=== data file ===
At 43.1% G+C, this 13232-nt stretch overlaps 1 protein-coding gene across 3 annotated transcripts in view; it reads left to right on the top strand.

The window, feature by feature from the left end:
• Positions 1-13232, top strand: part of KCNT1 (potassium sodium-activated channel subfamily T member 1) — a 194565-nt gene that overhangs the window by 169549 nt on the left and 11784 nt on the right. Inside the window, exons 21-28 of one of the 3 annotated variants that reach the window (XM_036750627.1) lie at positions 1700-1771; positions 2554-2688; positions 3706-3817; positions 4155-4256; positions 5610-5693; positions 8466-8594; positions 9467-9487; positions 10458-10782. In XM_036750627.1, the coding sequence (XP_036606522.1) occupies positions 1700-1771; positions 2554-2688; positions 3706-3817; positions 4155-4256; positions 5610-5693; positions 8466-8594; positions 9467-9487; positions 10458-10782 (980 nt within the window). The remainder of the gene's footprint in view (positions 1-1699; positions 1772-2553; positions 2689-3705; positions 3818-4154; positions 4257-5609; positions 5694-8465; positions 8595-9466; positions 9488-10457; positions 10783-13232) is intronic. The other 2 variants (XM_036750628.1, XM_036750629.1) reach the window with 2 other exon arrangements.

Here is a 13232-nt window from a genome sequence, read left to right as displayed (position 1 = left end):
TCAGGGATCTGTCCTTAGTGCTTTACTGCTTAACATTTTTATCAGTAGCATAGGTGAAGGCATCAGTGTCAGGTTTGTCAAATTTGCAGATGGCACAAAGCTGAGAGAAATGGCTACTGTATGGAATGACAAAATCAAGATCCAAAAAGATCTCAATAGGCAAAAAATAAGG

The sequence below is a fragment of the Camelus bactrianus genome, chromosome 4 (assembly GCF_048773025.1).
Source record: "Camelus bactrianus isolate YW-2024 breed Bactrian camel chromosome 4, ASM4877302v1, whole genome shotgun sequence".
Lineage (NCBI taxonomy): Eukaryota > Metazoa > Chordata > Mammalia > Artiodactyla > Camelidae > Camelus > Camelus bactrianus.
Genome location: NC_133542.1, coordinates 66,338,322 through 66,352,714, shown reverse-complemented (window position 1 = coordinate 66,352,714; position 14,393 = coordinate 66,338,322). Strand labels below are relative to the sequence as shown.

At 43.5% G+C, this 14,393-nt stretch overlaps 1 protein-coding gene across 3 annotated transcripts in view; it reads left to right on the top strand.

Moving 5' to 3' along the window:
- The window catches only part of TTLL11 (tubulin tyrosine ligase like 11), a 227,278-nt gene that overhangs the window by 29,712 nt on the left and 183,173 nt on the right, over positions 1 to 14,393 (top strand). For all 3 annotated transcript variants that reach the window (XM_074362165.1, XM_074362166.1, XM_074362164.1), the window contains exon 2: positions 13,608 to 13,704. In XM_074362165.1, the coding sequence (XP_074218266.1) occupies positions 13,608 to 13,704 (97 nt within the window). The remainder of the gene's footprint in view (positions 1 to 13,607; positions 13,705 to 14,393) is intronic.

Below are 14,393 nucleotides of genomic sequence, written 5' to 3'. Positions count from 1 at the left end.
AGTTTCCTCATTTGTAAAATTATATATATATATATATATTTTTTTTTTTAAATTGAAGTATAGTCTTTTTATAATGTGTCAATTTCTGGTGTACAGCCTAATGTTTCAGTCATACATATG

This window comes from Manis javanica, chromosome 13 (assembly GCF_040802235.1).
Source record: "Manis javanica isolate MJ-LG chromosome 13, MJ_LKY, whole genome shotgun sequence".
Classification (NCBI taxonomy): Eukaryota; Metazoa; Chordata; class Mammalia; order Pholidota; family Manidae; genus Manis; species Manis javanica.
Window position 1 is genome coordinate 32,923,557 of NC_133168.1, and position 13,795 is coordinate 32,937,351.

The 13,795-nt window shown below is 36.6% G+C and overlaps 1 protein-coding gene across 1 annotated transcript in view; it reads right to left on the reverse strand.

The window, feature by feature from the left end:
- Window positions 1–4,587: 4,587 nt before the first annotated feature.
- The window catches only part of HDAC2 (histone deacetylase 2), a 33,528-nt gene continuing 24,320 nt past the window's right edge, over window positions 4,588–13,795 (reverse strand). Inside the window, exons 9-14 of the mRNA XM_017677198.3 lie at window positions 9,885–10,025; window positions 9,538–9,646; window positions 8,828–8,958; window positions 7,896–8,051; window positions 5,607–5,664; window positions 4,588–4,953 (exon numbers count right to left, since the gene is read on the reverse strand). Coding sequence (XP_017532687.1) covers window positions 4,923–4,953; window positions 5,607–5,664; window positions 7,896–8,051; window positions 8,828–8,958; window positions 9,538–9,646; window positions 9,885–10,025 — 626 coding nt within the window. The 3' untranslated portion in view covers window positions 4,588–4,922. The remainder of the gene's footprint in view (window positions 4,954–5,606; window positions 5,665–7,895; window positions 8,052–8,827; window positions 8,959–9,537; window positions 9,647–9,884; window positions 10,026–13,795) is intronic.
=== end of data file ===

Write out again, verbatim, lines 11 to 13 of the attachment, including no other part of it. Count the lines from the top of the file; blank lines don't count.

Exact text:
Moving 5' to 3' along the window:
- The window catches only part of TTLL11 (tubulin tyrosine ligase like 11), a 227,278-nt gene that overhangs the window by 29,712 nt on the left and 183,173 nt on the right, over positions 1 to 14,393 (top strand). For all 3 annotated transcript variants that reach the window (XM_074362165.1, XM_074362166.1, XM_074362164.1), the window contains exon 2: positions 13,608 to 13,704. In XM_074362165.1, the coding sequence (XP_074218266.1) occupies positions 13,608 to 13,704 (97 nt within the window). The remainder of the gene's footprint in view (positions 1 to 13,607; positions 13,705 to 14,393) is intronic.

Below are 14,393 nucleotides of genomic sequence, written 5' to 3'. Positions count from 1 at the left end.